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Title:View of State Street at Dwight Street, Springfield Massachusetts
Date Made:circa 1870s
Materials:photograph on paper
Place Made:United States: Massachusetts (probably)
Measurements:Frame: 11 1/2 x 17 1/2 in; 29.2 x 44.4 cm; Sight: 5 5/8 x 11 5/8 in; 14.3 x 29.5 cm
Accession Number:  HD 2023.6
Credit Line:Gift of Brett Franklin Johnson
Museum Collection:  Historic Deerfield

House at left with attached store fronts was the home of James Scutt Dwight. He took over running the Dwight family stores. He was a very successful Springfield merchant. His father was Jonathan Dwight, cousin of Josiah Dwight owner of Historic Deerfield's Dwight House. Jonathan and Josiah ran the Dwight Store and were also  important Springfield  merchants. They ran satellite stores in Northampton, South Hadley, Greenfield, Westfield, Chester, Belchertown and Enfield CT. The side street along the Dwight house is Dwight Street. On the left side of the street is the gambrel roofed Bliss house which was built around 1760. This house originally stood on State Street about where the current city library stands today. If has since been demolished. The gabled roofed house next to the Bliss house is the Nathaniel Ely Tavern.  It was believed to have been built in 1660 and originally stood on Main St. The tavern was used as a popular hang out for Continental soldiers during the Revolutionary War. This house has been demolished. Along State Street is the Episcopal Church and Rectory.  These were the first real buildings of worship for the parish constructed in 1839. Prior to their construction the parish worshipped in a room at the Springfield Armory.  Anna Whistler, mother of the painter James Whistler, and her husband were members of the congregation when this building was in use. To the right of the church is the new Christ Cathedral on Chestnut Street, built in 1876, to replace the 1839 Episcopal  church on State Street. To the right of Christ Church is the Alexander house.  The house is thought to beon its original site in the photo. The house has been moved several times and was moved from its original site on State and Elliot Streets to State Street and in 2004 to Elliot Street to make way for the new Federal Court House on State Street.  It was built in 1811 by James Byers. The house is believed to have been designed by Asher Benjamin. It was at one point owned by Historic New England and is considered a fine example of Federal Architectural design has been very well preserved over the years.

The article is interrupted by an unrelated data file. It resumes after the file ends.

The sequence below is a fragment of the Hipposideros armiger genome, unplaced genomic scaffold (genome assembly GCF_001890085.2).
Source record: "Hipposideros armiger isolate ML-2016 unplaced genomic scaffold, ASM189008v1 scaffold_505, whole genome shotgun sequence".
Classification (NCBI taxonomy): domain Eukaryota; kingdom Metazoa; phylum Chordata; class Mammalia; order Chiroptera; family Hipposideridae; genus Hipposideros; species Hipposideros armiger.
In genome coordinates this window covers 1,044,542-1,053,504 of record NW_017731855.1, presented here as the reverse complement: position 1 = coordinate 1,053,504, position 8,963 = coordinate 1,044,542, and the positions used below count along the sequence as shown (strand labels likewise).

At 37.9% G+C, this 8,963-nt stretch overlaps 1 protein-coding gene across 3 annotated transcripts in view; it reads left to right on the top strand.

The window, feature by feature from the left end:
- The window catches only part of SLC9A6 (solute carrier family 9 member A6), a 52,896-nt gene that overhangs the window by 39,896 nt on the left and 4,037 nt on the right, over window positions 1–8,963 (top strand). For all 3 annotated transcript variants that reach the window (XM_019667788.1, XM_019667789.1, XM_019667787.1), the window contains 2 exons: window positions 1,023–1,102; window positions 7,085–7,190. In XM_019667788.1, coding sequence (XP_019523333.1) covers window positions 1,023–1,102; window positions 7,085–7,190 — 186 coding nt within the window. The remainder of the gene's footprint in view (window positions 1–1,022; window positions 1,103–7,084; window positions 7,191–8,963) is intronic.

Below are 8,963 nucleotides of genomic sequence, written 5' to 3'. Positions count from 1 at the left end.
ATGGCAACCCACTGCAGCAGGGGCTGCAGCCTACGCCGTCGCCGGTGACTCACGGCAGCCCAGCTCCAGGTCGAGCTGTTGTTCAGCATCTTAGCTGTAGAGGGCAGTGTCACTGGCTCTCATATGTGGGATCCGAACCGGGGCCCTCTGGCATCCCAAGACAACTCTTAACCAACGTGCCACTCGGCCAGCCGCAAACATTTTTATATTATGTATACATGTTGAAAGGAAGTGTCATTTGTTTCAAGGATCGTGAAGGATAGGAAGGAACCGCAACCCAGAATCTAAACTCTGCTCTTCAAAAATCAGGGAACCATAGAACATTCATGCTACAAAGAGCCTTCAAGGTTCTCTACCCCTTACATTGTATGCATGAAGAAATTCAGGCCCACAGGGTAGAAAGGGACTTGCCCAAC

streets; structures; churches; houses; cities

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